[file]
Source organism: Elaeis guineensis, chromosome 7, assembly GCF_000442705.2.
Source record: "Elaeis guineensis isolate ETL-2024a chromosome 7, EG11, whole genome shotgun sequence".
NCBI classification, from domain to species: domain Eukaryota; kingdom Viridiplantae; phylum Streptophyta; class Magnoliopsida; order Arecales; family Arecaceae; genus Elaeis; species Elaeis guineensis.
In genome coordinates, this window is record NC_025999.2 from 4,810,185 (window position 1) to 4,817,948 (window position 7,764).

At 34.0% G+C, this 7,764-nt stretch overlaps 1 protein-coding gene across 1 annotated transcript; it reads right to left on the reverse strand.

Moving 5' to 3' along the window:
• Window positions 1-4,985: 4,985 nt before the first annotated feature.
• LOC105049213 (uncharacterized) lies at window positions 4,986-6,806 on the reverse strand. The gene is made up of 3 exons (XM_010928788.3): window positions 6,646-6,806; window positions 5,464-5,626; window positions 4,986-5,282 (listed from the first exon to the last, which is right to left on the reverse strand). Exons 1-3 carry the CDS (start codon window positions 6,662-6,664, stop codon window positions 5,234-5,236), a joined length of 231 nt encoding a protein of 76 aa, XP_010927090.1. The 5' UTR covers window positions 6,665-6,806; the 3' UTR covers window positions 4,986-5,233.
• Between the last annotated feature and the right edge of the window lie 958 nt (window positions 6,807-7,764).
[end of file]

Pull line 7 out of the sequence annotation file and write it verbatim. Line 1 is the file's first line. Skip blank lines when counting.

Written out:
• Window positions 1-4,985: 4,985 nt before the first annotated feature.